Following a breakthrough triumphant season, three underclassmen for St. Olaf volleyball were selected as All-Conference athletes immediately after the MIAC playoffs concluded – Lauren Rewers ’20, Lexi Wall ’21 and Summer Reid ’21. With the help of these three athletes, St. Olaf surpassed all expectations and had an outstanding season.Rewers and Reid placed first and second in the conference with kill totals of 395 and 355, respectively, while Wall dominated the competition with 11.24 assists per set, topping the MIAC by a considerable sum. Together, the breakout trio helped St. Olaf to top three finishes in total points (1,878), kills (1,492), assists (1,433) and service aces (173), igniting a previously dormant offense that placed in the bottom third in each of those statistical categories in 2016. Considering all three are currently underclassmen with countless upcoming opportunities to improve both individually and as a unit, St. Olaf is looking like a worthy contender with seemingly limitless potential for the near future. Despite the fact that the young Ole stars were emphatically named All-MIAC, they give full credit to their team.“I wouldn’t, this sounds cliché, really be on the All-Conference team if it hadn’t been for my teammates,” Reid said. “They were just really supportive of me the whole year. Everyone was just awesome. I don’t think I would have made it if I didn’t have such awesome teammates.”From the very first serve in the regular season, the Oles were determined to defy preseason coaches’ polls and a recent history of cellar conference finishes, piecing together a surprising season in which it emerged victorious in two-thirds of its contests, including a 9-2 record at home. This resurgent effort was a shock to all outside spectators and opponents, as St. Olaf was ranked second to last in the MIAC heading into the fall. This ranking hardly presented any significant restriction to the athletes’ unshakable tenacity and determination. Rewers vividly remembers witnessing her team’s ranking for the first time, an early motivational factor for what would become one of St. Olaf volleyball’s most special seasons in recent memory. “I remember in a team meeting looking at it and thinking ‘this means nothing to us,’” Rewers said. “‘We are not going to let this dictate how our season goes. We’re not going to let this be the deciding factor.’” This determination to prove St. Olaf’s latent talent hidden beyond a mere preseason number was the shared catalyst which jumpstarted the team through a playoff run to the semifinals, the club’s first since 2010. According to the triumphant triad, it also sparked an uncanny camaraderie that allowed the team to gel and find its groove down the stretch, united in their common goal of proving doubters wrong and extracting the very most of their latent potential.“We all just work together really well,” Reid said. “And I think the fact that we all had one common goal, winning and doing our best, really led to the closeness of the team. Communication is a really big part of a team sport, especially volleyball. Communication on and off the court really fostered our family feel. It was a pretty welcoming community which I really enjoyed and felt a part of from the beginning.”“Everyone on the court, even off the court, tries their hardest, and everyone is all in,” Wall said. “I think everyone just came together and it was good chemistry and good hard work that made it [the team’s success].” “I think that [family mentality] plays a huge role in how successful we are on the court,” Rewers said. “Because we love each other so much off the court and on. I learned that from the alumni before and I think I’ll keep just teaching that to everyone that comes, just that we care so deeply for each other.”Even though St. Olaf Volleyball has always been a tightly-knit community akin to a real family, the difference between previous seasons and this magical year was the energy, drive and belief that the team could truly excel following two consecutive seasons in which it finished last in the MIAC. The welcoming atmosphere kept the team close and determined, possessing a mentality of unity and trust that contributed to every match, oftentimes resulting in victory. Yet, despite their confidence, the athletes remained humble enough to keep that powerful work ethic alive for the duration of the marathon season. “All of us were just completely brought into the program and all of us were completely invested,” Rewers said. “We have seven freshmen that I am so thankful that they came to St. Olaf, whether they were on the court all the time or just working their butts off in practice every day. They added so much to the team dynamic. [In] no game did we ever walk in thinking, ‘oh, we’re going to win this game’ or ‘oh, we’re going to lose this game.’ We work so hard for every game and [the successful season] was the outcome of it.”The Oles fell short in the semifinals against St. Thomas, but after leapfrogging from 11th to third in the MIAC rankings, the future for St. Olaf volleyball with Rewers, Reid and Wall making up a strong core for several additional seasons to come, looks brighter than it has in a long time, as the players are determined to keep the momentum going. “I think [next season’s team] will stay strong, just because we’re not looked down on in the MIAC anymore,” Reid said. “We’re proud to be Oles and we like to show that. I think that pride of playing for St. Olaf will really show through the next few years.”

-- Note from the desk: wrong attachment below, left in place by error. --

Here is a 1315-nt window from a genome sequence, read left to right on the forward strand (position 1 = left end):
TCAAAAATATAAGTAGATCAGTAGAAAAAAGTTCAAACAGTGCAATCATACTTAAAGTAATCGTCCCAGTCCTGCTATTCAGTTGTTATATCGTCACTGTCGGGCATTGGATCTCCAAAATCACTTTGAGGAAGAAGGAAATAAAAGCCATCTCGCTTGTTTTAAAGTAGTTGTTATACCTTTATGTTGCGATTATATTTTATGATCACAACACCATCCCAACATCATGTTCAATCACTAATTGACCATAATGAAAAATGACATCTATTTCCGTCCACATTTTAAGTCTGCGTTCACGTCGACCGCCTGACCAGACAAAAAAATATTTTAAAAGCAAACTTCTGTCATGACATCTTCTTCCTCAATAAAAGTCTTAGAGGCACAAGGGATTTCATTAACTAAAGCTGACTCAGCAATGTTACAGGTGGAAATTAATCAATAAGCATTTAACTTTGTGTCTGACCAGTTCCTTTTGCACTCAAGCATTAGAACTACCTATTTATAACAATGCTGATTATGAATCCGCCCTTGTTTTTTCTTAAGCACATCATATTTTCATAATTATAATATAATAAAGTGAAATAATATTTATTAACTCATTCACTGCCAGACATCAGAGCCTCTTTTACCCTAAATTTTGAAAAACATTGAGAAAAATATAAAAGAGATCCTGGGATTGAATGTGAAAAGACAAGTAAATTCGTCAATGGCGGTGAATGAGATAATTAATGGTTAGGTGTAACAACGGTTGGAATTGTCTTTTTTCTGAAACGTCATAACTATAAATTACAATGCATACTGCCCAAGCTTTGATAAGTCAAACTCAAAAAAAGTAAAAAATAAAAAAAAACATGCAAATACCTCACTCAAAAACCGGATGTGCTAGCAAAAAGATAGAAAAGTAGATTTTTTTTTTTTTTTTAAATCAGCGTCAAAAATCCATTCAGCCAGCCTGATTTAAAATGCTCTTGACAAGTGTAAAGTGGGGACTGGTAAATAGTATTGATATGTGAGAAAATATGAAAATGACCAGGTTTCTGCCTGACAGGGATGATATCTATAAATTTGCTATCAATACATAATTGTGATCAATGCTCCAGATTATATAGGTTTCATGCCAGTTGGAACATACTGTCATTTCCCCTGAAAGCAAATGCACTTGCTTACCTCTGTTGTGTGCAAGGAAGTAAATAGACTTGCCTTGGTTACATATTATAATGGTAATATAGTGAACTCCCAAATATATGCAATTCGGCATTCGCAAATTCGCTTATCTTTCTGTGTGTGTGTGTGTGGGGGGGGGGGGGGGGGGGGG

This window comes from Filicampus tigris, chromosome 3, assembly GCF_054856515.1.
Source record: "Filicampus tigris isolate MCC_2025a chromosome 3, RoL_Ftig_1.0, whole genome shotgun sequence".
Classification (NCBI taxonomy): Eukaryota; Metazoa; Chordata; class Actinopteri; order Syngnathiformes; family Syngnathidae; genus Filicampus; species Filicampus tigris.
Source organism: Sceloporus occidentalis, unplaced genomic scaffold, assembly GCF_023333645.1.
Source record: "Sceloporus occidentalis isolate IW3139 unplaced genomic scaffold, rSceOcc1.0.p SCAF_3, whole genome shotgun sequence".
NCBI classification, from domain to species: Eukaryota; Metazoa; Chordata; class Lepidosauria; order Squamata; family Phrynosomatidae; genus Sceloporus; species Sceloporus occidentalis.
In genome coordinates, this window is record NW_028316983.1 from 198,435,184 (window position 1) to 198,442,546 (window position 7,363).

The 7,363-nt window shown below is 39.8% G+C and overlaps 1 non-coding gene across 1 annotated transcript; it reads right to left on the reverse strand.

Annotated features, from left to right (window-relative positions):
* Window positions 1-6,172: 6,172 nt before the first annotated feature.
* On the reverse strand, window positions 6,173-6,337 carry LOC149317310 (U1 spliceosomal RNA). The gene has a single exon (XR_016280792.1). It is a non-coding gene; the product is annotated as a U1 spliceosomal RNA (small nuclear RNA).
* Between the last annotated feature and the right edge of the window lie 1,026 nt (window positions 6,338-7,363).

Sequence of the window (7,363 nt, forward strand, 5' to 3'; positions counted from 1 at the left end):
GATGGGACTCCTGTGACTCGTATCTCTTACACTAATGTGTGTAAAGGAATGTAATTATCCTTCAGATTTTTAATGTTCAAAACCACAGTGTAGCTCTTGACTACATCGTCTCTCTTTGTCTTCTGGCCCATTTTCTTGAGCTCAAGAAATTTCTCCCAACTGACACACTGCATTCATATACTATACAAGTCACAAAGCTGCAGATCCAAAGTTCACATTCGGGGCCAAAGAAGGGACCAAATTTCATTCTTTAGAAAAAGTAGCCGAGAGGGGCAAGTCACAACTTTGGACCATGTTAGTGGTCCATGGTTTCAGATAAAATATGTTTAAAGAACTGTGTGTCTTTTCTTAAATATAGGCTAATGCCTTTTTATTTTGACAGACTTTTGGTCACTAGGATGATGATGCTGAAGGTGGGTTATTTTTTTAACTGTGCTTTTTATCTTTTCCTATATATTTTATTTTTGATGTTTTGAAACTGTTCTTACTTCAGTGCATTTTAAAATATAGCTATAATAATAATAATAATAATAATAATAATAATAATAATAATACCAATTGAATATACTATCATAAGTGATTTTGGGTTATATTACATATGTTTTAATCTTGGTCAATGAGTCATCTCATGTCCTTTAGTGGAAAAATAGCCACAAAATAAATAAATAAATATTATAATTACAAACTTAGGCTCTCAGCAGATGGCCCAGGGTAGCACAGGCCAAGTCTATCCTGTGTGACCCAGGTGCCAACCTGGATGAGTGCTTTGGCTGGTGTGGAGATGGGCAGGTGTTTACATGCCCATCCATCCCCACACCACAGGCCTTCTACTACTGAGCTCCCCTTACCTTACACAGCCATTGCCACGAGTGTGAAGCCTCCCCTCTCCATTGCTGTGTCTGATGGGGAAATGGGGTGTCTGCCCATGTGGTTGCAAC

Categories: Colleges